Parr for the course: Bear Mountain’s wildlife collaboration

The golf course works with a salmon stocking facility to improve its wildlife habitat.

Bear Mountain Golf and Country Club

Darren Burns, golf course superintendent
Bear Mountain Golf and Country Club, Victoria, British Columbia, Canada
Published date: January 2011

Bear Mountain is a 36-hole Nicklaus-designed golf facility in Victoria, British Columbia, Canada. The facility operates two golf courses: Mountain Course and The Valley Course. Thanks to both courses being open year-round, numerous wildlife species visit or become permanent residents. In October 2010, the Bear Mountain maintenance team and the Gold Stream Fish Hatchery had the opportunity to stock juvenile Coho salmon, called parr. The salmon’s life cycle is identified in various stages:

  • Egg
  • Fry
  • Fingerlings
  • Parr
  • Smolt
  • Adult

Size and characteristics also play a major part in a salmon’s life cycle.

The right habitat for salmon

Parr are juvenile salmon that are up to 6 inches in length. They are primarily identified in part by the parallel vertical bars on their bodies. The bars disappear during the transition into the smolt stage of their life cycle. The salmon are only a few months old, but will feed for themselves. At this age, they still need to hide from predators to survive and will not begin to migrate to the ocean until they are 1 to 3 years old. Providing the right habitat for the salmon is critical for their survival. The golf course offers habitat for the parr to survive and then migrate to the ocean through Millstream Creek.

Osborne Pond and Matson Lake

More than 10,000 salmon are stocked in our Osborne Pond, located on the 15th hole of our Valley course, adjacent to Matson Lake. The plan for stocking these two water bodies started a few years ago with the construction of our second Nicklaus-designed golf course. The Osborne Pond, our irrigation retention pond, was constructed to provide adequate water to irrigate the golf course. It’s designed to retain enough water to allow us to stock the pond with either trout or salmon. Osborne Pond is spring-fed and is approximately 40 feet deep. Matson Lake and Osborne Pond feature fish ladders that were constructed to assist the salmonids in their migratory journey to and from Bear Mountain.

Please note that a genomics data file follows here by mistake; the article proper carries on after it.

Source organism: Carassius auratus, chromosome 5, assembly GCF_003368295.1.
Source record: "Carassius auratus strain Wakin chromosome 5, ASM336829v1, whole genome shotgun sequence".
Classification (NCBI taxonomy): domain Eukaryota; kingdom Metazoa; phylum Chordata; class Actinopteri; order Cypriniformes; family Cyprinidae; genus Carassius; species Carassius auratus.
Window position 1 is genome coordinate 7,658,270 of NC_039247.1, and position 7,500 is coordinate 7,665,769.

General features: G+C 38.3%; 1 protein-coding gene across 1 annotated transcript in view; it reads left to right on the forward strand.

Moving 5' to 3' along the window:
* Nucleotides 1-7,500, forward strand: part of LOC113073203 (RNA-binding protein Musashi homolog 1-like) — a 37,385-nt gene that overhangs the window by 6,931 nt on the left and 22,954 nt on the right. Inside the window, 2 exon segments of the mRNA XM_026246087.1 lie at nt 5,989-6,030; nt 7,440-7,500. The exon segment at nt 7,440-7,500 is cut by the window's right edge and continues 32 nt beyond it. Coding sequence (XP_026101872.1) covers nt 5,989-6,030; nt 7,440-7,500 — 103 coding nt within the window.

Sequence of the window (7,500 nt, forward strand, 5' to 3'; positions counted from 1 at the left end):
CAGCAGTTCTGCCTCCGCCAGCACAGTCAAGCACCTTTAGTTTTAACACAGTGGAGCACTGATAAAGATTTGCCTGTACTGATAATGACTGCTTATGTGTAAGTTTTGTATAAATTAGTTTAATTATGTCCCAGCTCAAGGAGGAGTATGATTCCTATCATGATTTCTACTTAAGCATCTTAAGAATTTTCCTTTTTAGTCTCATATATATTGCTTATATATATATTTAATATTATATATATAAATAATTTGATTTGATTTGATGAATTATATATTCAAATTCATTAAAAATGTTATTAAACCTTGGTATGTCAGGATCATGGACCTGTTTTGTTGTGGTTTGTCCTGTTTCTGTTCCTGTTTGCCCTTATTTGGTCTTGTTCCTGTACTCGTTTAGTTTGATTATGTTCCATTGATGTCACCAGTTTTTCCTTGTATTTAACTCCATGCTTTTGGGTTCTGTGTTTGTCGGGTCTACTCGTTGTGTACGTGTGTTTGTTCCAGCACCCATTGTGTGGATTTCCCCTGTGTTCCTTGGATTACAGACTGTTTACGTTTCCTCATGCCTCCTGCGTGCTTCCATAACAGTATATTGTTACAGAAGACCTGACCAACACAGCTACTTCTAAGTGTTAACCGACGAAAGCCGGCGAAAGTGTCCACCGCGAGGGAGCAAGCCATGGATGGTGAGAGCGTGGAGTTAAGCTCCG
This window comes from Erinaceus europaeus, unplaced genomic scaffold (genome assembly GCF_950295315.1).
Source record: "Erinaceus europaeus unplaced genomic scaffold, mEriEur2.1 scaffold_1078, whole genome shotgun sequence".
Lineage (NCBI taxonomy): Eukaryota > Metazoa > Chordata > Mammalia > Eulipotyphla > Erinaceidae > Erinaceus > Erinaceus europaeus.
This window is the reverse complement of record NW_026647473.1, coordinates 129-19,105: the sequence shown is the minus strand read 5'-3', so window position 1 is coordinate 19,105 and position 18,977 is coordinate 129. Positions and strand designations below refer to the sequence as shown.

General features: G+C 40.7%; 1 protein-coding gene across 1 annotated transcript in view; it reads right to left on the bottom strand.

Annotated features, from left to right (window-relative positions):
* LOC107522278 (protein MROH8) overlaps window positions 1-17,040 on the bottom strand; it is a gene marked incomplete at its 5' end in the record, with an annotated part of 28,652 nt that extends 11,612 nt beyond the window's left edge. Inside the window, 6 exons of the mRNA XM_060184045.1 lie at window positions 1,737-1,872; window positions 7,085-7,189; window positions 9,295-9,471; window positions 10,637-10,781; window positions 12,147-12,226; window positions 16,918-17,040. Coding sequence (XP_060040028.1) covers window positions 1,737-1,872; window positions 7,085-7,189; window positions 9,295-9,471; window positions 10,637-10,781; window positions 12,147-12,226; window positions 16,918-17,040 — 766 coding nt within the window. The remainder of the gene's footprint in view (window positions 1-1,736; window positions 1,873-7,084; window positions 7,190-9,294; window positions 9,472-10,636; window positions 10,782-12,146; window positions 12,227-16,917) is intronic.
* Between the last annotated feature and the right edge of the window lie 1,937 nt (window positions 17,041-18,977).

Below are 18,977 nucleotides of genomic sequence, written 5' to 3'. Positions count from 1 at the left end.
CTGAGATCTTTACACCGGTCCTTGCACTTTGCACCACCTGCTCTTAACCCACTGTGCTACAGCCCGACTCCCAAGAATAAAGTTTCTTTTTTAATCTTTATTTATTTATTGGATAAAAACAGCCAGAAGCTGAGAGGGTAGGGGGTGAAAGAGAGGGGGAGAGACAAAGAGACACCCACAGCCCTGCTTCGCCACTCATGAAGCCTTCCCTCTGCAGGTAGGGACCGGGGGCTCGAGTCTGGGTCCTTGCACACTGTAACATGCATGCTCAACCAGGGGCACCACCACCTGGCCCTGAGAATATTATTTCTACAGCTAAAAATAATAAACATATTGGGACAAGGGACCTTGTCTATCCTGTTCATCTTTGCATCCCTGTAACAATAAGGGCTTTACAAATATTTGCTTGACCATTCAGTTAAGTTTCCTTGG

After careful scrutiny from the local salmon fish hatchery to make sure that the Osborne pond was capable of supporting the parr, plans were made to stock Osborne pond and Matson Lake. In addition to the hatchery’s habitat evaluation process, numerous water tests were taken and temperatures were recorded in the summer to make sure there was enough oxygen and food supply for the fish to survive. Bear Mountain conducted quarterly water monitoring sampling for nine seasons. Part of our sampling program is an intensive pesticide and fertilizer sampling initiative set forth by the Ministry of Environment. During that period no water tests produced negative results. Bear Mountain conducted quarterly water monitoring sampling for nine seasons. Part of our sampling program is an intensive pesticide and fertilizer sampling initiative set forth by the Ministry of Environment. During that period no water tests produced negative results.

Spoon feeding


To ensure the best quality turfgrass while minimizing the environmental impact to our water courses, we implemented the use of a spoon feeding program for both golf courses. Our spoon feeding program is utilized in all fertilizer applications including fairways, greens, and tees. We feed liquid fertilizer at low rates every 10 days to three weeks on our sand-based greens. Spoon feeding eliminates the possibility of fertilizer leaching and runoff. Fertilizer rates are based upon turfgrass type, environmental conditions, and nutrient levels.

Protecting and promoting the environment

Our spoon feeding program is just one example of how we promote and protect the environment at Bear Mountain. We maintain environmental corridors and have constructed brush piles for wildlife. Maintaining corridors and enhancing habitat are important elements of wildlife management. Protecting our habitat is also important. The course provides habitat for the Red Legged frog, an endangered species. To protect the habitat on the Mountain course’s 5th hole, special signage is used. We also stock our irrigation pond on the Mountain course with 500 trout every year. Stocking the pond with trout has attracted various bird species such as:

  • Bald eagles
  • Osprey
  • Cormorants
  • Blue Herons
  • Ducks
Bear Mountain Golf and Country Club

There have even been a few river otter sightings. We also planted numerous aquatic species of plants (reed sedge and bull rushes) to promote an abundance of insect life that helps feed our trout and provide our ducks with a nesting place. We are very proud to have added 10,000 parr to our program. We take pride in being able to provide our parr with homes for the winter, helping them grow and mature as they prepare for their oceanic journey each spring. We hope they are successful and make their return to Bear Mountain in the fall of 2012 to spawn. We look forward to other future plans and stocking Osborne pond next year with a new parr school. Providing protected habitat for salmon will help provide a future for the species. Wildlife projects provide great outreach opportunities for local communities. Golf courses can be an integral part of a healthy ecosystem. This latest project at Bear Mountain demonstrates that golf courses and a healthy environment can coexist.

Learn more about Bear Mountain Golf and Country Club.